Just before adjourning from their regular meeting Tuesday night, members of the Dublin City Council prepared to go into executive session only to be stopped by Mac McKinnon, publisher of the Dublin Citizen, who said since the mayor was an elected official and not a city employee it was against the Open Meetings Act to go into closed session. This set off a small debate about the Open Meetings Act which ended when Dublin Mayor Becky Norris said what she had to say was no secret and could be said in the regular meeting.
"I just wanted to talk to the council about my absences as of late," Norris said. "I know that I haven't been here during a very important time for this council and I want to first apologize to each of you and mostly to thank the mayor pro-tem Tommy (Sperry) and Lannie (Lee)."
Norris went on to say she never planned on missing so much time with medical and family issues when she was elected mayor. She added that her most recent leave of absence was due to family medical issues, but that her first priority was to be a mother.
"My first concern is my family and being a good mother, and I would expect each and every one of you to do the same thing," Norris said. "I put this city next and I'm here to tell you I plan on giving my best for this town. I love this city and its residents but I'm willing to step aside if you all feel it is what is needed to make this work. I want what is best for this city."
After Norris spoke, the members collectively agreed they did not wish for her to step down and adjourned the meeting.
In other business, the council heard reports from Jeff Weaver with the Erath County Appraisal District and Karen Wright with the Dublin Economic Development Corporation. Wright told council members that after the close of Dublin Dr Pepper, the EDC was worried the city would see a downslide of sales tax, but that never happened.
"We were pleasantly surprised when after the first month we didn't see that downward slide," Wright said. "After the next month we still didn't see that downward slide. It may not be a lot, but we have actually seen an increase in sales tax for the city of Dublin and that's such a blessing."
Wright presented the budget for the upcoming fiscal year and the council accepted the proposed 2012-13 budget for the EDC.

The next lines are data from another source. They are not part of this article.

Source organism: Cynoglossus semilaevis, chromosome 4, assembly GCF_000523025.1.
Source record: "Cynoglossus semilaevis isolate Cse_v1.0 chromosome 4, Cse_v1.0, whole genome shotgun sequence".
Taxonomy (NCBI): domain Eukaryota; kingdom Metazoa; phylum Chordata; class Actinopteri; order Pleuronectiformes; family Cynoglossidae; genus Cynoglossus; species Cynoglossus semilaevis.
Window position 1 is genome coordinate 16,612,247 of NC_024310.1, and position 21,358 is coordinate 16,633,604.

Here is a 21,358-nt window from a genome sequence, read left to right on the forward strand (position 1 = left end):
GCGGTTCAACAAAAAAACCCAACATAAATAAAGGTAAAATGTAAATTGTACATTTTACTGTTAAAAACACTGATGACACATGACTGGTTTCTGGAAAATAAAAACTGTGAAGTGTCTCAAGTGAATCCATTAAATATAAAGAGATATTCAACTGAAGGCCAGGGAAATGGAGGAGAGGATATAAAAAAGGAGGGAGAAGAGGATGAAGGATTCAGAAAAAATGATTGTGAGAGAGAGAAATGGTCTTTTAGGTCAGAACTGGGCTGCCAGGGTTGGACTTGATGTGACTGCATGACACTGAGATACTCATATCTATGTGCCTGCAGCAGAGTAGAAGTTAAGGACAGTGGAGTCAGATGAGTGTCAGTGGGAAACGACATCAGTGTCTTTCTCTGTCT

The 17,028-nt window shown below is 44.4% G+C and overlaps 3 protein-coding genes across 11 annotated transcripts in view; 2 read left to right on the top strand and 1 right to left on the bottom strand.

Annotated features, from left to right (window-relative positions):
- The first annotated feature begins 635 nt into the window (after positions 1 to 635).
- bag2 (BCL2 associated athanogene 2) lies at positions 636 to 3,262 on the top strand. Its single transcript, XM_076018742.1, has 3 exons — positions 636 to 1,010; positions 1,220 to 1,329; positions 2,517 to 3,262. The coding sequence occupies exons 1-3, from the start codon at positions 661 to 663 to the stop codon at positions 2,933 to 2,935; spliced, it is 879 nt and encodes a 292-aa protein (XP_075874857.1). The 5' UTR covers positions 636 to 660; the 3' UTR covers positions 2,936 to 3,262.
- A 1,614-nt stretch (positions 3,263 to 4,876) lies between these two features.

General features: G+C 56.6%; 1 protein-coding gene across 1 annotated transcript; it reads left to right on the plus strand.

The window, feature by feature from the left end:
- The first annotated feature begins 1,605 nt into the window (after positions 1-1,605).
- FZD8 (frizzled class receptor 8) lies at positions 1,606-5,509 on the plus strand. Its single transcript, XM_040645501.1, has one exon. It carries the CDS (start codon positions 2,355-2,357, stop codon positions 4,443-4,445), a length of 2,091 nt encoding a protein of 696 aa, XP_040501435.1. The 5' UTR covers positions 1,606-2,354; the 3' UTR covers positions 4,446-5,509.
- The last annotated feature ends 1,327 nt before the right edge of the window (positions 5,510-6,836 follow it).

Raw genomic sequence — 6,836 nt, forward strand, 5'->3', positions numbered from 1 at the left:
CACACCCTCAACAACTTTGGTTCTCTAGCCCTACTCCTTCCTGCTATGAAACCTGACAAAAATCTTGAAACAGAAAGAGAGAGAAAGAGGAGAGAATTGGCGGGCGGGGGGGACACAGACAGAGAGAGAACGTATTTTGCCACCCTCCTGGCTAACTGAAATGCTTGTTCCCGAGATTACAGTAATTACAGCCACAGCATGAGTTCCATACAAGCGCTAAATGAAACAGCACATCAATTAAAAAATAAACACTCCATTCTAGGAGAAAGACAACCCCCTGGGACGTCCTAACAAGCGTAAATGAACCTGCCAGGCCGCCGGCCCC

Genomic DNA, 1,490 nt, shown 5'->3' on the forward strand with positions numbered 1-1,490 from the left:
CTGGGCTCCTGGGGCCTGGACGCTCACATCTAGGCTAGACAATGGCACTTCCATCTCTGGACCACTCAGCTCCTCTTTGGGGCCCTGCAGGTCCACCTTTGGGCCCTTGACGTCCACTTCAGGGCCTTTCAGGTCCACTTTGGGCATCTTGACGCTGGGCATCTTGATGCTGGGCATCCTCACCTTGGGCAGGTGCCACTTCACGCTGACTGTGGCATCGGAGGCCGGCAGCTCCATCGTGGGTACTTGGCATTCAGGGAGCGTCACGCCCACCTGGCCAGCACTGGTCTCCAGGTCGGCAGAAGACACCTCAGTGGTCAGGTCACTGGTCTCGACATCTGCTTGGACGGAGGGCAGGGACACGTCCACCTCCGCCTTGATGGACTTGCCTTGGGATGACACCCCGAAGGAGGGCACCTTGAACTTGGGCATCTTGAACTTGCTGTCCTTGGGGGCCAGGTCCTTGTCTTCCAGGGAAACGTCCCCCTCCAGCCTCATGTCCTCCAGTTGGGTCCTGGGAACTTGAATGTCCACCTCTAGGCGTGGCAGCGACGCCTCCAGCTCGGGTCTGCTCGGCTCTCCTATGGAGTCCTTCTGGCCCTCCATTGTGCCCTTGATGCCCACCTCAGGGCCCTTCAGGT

Council members then heard from Ken Lunsford who represented the Street/Sewer/Water/Garbage Committee and advised that the committee has reviewed Director of Public Works Cory James' proposal regarding the new wastewater treatment facility. He said the board unanimously approved the proposal and asked the council to take a vote of confidence to allow James to continue with his plan. The council agreed and James was given the go-ahead to contact engineer Joel Hayes, with Jacobs Engineering, and continue with plans for the facility.
Lee, police chief and interim city manager, spoke to the council about the possibility of closing Moore Street (located behind the scoreboard at the Dublin High School football field) during home games. According to Lee, the street has become dangerous during games because of how many people park in residents' yards and along both sides of the street and then walk to the stadium.
"In addition to the safety aspect of it due to traffic, the EMS guys also said it is extremely difficult for them to get in and out of there along that road," Lee said. "We should block that street or build gates there to keep people off that street. It's a public safety thing."
Lee said he has already spoken to James about the barricades and the possibility of gates being installed. James said he has looked into the possibility and the city already has enough materials to build and install one of the gates but not both. However, he added it would cost the city less than $75 for the materials for a second gate on the other side of Moore.
"The only problem now is there will be no way to have the gates built and installed before the Homecoming game on Friday," James said.
Lee said that for one game the police department could use the barricades to block the street but that he would not like to have that be a permanent solution to the problem.
"When we used barricades to block streets for football games in the past, the barricades would disappear at the end of the games never to be seen or heard from again, and that can get expensive," Lee said.
The next regular meeting of the Dublin City Council is 7 p.m. on Monday, Oct. 15, in Dublin City Hall. The council will hold a special called meeting at 6:30 p.m. on Monday, Sept. 17, to consider and possibly approve the proposed tax rate and 2012-13 budget for the city.